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First Earth-sized planets beyond Solar System reported

Dec. 20, 2011
Courtesy of the Harvard-Smithsonian Center for Astrophysics
and World Science staff

As­tro­no­mers us­ing NASA’s Kep­ler mis­sion have iden­ti­fied the first Earth-sized plan­ets be­yond our so­lar sys­tem. 

While probably too hot to live on, they’re still a likely mile­stone in the search for al­ien life, the re­search­ers say. The find­ing is thought to br­ing sci­en­tists a step clos­er to find­ing a twin Earth in the hab­it­a­ble zone of a near­by star, the ar­ea where the warmth is nei­ther too hot nor too cold for liq­uid wa­ter.

The above di­a­gram shows the es­ti­mat­ed sizes of the two new­found plan­ets (their real col­ors are not known) as com­pared to Earth and Ve­nus. Left to right: Kep­ler-20e, Ve­nus, Earth and Kep­ler-20f. (Cred­it: NA­SA/JPL-Caltech/T. Pyle )


“Prov­ing the ex­ist­ence of Earth-sized exoplan­ets is a ma­jor step to­ward achiev­ing that goal,” said Fran­cois Fressin of the Har­vard-Smith­son­ian Cen­ter for As­t­ro­phys­ics in Cam­bridge, Mass., whose sci­en­tists worked on the stu­dy. An ex­o­plan­et is a plan­et out­side our so­lar sys­tem.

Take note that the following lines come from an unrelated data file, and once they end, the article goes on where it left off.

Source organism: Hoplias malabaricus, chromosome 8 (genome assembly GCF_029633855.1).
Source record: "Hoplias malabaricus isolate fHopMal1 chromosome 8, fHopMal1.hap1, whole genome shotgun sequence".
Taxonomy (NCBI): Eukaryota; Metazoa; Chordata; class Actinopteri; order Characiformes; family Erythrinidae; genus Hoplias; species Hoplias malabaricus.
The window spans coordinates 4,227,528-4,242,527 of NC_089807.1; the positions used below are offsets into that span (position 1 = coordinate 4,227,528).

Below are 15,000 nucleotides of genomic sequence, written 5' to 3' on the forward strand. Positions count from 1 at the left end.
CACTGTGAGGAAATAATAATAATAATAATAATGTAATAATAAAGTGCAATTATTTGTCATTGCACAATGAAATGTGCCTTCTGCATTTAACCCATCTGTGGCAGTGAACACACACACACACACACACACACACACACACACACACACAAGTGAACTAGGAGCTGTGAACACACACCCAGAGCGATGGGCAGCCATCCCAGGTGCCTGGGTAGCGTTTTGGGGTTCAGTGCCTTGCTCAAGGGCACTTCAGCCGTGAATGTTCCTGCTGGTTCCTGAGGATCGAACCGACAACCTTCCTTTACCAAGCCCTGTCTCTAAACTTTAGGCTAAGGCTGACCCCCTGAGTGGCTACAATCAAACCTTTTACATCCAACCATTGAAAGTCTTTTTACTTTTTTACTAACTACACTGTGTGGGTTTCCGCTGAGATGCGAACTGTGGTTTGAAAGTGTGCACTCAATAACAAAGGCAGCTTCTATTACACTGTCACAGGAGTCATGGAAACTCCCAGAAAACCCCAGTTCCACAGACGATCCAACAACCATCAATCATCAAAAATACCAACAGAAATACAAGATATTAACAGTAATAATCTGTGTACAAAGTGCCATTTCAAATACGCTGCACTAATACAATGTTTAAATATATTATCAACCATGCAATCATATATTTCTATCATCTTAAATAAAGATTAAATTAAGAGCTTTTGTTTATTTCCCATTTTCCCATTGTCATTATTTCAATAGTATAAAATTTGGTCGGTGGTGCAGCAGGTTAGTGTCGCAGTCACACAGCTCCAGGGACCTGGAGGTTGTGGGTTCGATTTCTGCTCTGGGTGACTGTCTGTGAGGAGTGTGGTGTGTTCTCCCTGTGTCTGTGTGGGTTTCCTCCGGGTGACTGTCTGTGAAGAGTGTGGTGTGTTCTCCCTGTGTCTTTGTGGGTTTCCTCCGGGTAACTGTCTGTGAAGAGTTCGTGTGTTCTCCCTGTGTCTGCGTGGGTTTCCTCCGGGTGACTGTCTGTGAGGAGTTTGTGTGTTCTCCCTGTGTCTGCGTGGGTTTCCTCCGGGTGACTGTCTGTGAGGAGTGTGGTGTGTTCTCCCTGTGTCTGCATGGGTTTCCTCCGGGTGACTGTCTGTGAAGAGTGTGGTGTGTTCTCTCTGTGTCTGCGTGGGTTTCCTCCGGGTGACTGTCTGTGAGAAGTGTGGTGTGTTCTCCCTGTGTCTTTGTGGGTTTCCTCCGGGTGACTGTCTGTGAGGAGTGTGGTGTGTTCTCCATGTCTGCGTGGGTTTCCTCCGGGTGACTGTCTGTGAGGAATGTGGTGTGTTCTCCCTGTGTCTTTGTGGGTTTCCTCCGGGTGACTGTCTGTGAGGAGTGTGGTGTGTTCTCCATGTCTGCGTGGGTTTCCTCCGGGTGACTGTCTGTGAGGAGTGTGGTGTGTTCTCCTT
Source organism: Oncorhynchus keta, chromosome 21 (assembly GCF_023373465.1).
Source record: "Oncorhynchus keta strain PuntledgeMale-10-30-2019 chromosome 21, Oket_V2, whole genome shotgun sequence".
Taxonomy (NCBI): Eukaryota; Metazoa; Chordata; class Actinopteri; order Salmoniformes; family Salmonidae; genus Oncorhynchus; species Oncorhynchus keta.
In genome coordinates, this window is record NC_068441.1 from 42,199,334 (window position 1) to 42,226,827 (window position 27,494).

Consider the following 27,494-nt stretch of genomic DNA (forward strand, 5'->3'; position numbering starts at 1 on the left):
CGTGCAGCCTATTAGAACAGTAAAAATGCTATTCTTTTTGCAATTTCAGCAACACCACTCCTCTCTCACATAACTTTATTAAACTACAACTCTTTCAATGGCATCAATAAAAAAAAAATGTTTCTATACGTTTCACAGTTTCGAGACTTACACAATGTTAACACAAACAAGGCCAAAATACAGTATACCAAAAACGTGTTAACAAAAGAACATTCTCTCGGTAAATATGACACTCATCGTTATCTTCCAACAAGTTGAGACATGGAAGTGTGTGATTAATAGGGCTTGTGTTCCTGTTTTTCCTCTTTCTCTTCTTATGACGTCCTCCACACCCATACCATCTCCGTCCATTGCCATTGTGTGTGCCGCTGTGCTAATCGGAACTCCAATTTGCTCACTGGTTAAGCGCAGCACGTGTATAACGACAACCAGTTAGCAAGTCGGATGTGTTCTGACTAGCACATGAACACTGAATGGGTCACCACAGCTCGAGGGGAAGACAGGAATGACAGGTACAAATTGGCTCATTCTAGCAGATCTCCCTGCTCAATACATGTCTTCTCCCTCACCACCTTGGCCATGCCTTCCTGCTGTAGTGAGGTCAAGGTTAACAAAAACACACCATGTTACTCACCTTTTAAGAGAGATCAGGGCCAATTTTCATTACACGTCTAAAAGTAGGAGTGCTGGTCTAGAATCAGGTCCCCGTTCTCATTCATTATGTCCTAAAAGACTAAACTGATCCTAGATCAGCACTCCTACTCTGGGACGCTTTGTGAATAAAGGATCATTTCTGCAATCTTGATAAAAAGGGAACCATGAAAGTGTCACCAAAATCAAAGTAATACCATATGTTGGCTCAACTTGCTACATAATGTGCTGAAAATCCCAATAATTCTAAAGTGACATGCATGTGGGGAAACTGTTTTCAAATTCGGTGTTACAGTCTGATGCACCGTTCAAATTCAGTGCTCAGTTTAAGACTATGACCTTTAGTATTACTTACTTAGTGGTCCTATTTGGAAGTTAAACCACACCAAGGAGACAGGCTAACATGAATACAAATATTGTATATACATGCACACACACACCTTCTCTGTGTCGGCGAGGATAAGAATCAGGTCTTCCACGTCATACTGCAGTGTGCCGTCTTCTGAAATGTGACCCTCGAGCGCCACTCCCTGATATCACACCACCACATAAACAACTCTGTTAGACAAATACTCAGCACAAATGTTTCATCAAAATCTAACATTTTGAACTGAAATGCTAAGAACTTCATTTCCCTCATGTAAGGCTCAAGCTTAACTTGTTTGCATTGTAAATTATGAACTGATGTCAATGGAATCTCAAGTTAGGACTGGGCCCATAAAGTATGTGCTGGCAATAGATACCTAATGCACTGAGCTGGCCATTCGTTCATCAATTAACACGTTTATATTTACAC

A pa­per de­scrib­ing the find­ings is to be pub­lished in the jour­nal Na­ture.

The two plan­ets, dubbed Kep­ler-20e and 20f, are the small­est plan­ets found to date. They are 6,900 miles and 8,200 miles wide — equiv­a­lent to 0.87 times Earth, or slightly smaller than Ve­nus, and 1.03 times Earth. They are ex­pected to have rocky make­ups. Both worlds cir­cle Kep­ler-20, a star slightly cool­er than the Sun and lo­cat­ed 950 light-years from Earth. (It would take the space shut­tle 36 mil­lion years to trav­el to Kep­ler-20.)

Kep­ler-20e or­bits eve­ry 6.1 days at a dis­tance of 4.7 mil­lion miles and Kep­ler-20f or­bits eve­ry 19.6 days at a dis­tance of 10.3 mil­lion miles, sci­en­tists say. Due to their close-in or­bits, they are heat­ed to an esti­mated 1,400 and 800 de­grees Fahr­en­heit, re­spec­tive­ly.

In ad­di­tion to the two Earth-sized worlds, the Kep­ler-20 sys­tem is be­lieved to con­tain three larg­er plan­ets. All five have or­bits clos­er than Mer­cu­ry in our so­lar sys­tem. They al­so show an un­ex­pected ar­range­ment. In our so­lar sys­tem small, rocky worlds or­bit close to the Sun and large, gas gi­ant worlds or­bit far­ther out. In con­trast, the plan­ets of Kep­ler-20 are or­gan­ized in al­ter­nat­ing size: big, lit­tle, big, lit­tle, big.